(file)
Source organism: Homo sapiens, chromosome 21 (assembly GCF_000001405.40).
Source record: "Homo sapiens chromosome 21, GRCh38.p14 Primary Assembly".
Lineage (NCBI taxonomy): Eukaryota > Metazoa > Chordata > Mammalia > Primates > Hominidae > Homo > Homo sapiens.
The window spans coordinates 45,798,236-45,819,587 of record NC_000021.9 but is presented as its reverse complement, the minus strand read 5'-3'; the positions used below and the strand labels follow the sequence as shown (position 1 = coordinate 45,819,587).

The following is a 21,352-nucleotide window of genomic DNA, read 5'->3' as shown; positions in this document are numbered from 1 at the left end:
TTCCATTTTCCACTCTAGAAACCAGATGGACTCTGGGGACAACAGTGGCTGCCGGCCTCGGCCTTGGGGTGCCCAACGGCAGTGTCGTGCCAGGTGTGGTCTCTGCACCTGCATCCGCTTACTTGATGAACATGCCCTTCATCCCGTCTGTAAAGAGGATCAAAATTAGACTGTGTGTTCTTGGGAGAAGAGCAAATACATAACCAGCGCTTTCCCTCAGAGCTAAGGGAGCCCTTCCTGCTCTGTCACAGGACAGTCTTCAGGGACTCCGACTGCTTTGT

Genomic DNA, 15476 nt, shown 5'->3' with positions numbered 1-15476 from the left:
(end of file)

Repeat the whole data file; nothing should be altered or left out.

Source organism: Homo sapiens, chromosome 21 (assembly GCF_000001405.40).
Source record: "Homo sapiens chromosome 21, GRCh38.p14 Primary Assembly".
Lineage (NCBI taxonomy): Eukaryota > Metazoa > Chordata > Mammalia > Primates > Hominidae > Homo > Homo sapiens.
The window spans coordinates 45,798,236-45,819,587 of record NC_000021.9 but is presented as its reverse complement, the minus strand read 5'-3'; the positions used below and the strand labels follow the sequence as shown (position 1 = coordinate 45,819,587).

The following is a 21,352-nucleotide window of genomic DNA, read 5'->3' as shown; positions in this document are numbered from 1 at the left end:
TTCCATTTTCCACTCTAGAAACCAGATGGACTCTGGGGACAACAGTGGCTGCCGGCCTCGGCCTTGGGGTGCCCAACGGCAGTGTCGTGCCAGGTGTGGTCTCTGCACCTGCATCCGCTTACTTGATGAACATGCCCTTCATCCCGTCTGTAAAGAGGATCAAAATTAGACTGTGTGTTCTTGGGAGAAGAGCAAATACATAACCAGCGCTTTCCCTCAGAGCTAAGGGAGCCCTTCCTGCTCTGTCACAGGACAGTCTTCAGGGACTCCGACTGCTTTGT

Genomic DNA, 15476 nt, shown 5'->3' with positions numbered 1-15476 from the left: